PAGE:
Written Answers. - State Examinations.
697 Mr. Creed asked the Minister for Education and Science if any consideration has been given to introducing a practical element to science subjects studied at junior and leaving certificate level. [8234/01]
At junior certificate level the science syllabus places significant emphasis on student practical work and on the practical skills that should be acquired by a student on completion of the course. The syllabus consists of a core and five extensions. One of these extensions is local studies and it requires students to carry out a practical project. This project is assessed by external examiners at the end of the course. The local studies extension is taken by a minority of students. For the majority, practical work consists primarily of short experiments/investigations carried out at the laboratory bench. This work is assessed by means of suitable questions on the written paper. The junior certificate science syllabus is currently being reviewed by a course committee of the national council for curriculum and assessment. While the revised syllabus is likely to have a somewhat different structure, it will continue to have a particular emphasis on student practical work.
At leaving certificate level the three main science subjects are physics, chemistry and biology. They all place an emphasis on student practical work as an integral part of the course. Last September new syllabi in physics and chemistry were introduced to schools for first examination in June 2002. Both of these new syllabi have an increased emphasis on student practical work and both have lists of required student experiments. A revised syllabus in biology has also been recently completed. Again, student practical work is an inherent part of the course and a range of required student practical work is included in the syllabus. In all three subjects, practical work is currently assessed through the medium of suitable questions on the written examination paper.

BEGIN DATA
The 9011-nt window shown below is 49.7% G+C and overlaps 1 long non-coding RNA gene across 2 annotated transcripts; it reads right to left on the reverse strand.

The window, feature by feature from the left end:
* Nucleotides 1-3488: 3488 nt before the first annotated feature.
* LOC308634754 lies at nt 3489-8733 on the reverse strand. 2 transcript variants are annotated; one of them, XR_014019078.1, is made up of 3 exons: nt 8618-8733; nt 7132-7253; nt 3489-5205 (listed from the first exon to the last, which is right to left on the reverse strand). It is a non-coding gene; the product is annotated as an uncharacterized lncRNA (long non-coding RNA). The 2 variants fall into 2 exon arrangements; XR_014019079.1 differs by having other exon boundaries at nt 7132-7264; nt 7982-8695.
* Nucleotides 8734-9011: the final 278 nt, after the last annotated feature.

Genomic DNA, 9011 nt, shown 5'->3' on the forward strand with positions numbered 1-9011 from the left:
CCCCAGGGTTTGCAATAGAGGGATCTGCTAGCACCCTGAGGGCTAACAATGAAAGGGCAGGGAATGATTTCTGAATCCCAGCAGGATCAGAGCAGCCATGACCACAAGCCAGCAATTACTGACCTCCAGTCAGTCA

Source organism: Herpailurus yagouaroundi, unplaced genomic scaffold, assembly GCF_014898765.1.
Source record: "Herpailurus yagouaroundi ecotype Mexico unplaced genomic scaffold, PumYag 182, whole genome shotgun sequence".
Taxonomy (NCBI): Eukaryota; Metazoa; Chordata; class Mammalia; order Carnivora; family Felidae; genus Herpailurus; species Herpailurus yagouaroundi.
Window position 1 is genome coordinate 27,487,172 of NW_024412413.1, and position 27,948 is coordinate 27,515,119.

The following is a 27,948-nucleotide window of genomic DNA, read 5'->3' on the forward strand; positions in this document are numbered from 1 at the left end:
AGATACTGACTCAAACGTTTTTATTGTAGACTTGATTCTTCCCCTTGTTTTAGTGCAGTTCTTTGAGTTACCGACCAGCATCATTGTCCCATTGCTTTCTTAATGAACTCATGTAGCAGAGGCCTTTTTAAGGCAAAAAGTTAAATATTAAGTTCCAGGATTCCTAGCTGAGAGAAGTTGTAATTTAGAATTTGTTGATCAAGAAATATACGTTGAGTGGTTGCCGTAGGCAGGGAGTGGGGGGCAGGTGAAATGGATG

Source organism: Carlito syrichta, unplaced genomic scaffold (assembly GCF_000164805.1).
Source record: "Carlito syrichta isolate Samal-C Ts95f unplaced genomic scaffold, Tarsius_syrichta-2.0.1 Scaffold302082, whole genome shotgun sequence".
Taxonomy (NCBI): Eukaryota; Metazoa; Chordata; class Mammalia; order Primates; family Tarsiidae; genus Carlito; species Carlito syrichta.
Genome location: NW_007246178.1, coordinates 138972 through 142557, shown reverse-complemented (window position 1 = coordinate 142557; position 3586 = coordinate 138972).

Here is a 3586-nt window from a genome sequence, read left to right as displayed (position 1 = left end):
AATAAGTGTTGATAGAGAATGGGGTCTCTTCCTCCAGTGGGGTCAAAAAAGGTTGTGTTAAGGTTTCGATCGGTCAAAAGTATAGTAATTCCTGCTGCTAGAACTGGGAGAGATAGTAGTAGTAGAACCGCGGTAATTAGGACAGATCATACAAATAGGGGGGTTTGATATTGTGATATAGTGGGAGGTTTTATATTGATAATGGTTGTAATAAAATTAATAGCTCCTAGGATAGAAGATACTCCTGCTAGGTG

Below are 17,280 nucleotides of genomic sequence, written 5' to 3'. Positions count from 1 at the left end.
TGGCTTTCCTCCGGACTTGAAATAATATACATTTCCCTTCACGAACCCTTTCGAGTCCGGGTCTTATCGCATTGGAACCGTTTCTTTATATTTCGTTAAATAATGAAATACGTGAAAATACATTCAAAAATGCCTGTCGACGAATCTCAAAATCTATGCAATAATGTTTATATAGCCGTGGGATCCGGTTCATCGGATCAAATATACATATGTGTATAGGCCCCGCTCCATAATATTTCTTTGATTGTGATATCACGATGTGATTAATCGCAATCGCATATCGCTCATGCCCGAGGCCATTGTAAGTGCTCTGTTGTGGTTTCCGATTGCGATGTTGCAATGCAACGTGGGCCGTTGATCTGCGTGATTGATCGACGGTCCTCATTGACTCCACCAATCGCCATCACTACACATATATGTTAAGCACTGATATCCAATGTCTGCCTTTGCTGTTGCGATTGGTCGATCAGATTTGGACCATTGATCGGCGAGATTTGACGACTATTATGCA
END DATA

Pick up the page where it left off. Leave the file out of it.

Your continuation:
Syllabi in the two minority leaving certificate science subjects, physics and chemistry combined and agricultural science, are currently under review. Both syllabi currently include practical work as an inherent part of the course and the revised syllabi will also pay particular attention to this aspect of the subjects. The agricultural science syllabus also includes a practical project which is assessed as part of the leaving certificate examination, while practical work in the physics and chemistry course is assessed through the medium of the written paper.
A feasibility study into alternative modes of practical assessment in physics and chemistry has been carried out by my Department and the NCCA. The results of this study, and the various issues relating to the possible introduction of practical assessment in all of the leaving certificate science subjects, are under active consideration by my Department.
A programme of inservice training for teachers and additional capital funding for laboratories has been put in place to promote and support the development of practical work in the teaching of the physical sciences.
In April 2000 schools received a capital grant of £4,000. Of this sum, £1,500 was designated for the purchase of basic laboratory equipment while the remainder was designated for the purchase of a computer and associated hardware and software specifically for use in the science laboratory. At the end of last year schools received a further capital grant of £6,500. This was intended primarily for the purchase of data logging equipment.
As well as these capital grants, an additional annualper capita grant for each student studying the physical sciences at leaving certificate level was introduced in the school year 1999-2000.
A comprehensive programme of inservice training for teachers of physics and chemistry was instituted in September 1999. The programme will run for three years at an estimated cost of £3 million. In the current year the major emphasis of the programme is on the development of student practical work.